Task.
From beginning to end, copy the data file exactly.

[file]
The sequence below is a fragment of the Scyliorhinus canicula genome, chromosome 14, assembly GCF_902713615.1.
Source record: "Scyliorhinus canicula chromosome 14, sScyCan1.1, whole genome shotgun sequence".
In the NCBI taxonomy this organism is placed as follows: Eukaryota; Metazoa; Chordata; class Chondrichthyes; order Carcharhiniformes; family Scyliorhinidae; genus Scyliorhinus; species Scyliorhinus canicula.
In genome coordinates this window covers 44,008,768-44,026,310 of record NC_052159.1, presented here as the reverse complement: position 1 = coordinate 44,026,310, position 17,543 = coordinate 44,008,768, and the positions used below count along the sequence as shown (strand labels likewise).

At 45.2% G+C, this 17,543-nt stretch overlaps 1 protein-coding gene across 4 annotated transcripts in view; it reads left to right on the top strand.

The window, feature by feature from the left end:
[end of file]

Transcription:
The sequence below is a fragment of the Scyliorhinus canicula genome, chromosome 14, assembly GCF_902713615.1.
Source record: "Scyliorhinus canicula chromosome 14, sScyCan1.1, whole genome shotgun sequence".
In the NCBI taxonomy this organism is placed as follows: Eukaryota; Metazoa; Chordata; class Chondrichthyes; order Carcharhiniformes; family Scyliorhinidae; genus Scyliorhinus; species Scyliorhinus canicula.
In genome coordinates this window covers 44,008,768-44,026,310 of record NC_052159.1, presented here as the reverse complement: position 1 = coordinate 44,026,310, position 17,543 = coordinate 44,008,768, and the positions used below count along the sequence as shown (strand labels likewise).

At 45.2% G+C, this 17,543-nt stretch overlaps 1 protein-coding gene across 4 annotated transcripts in view; it reads left to right on the top strand.

The window, feature by feature from the left end: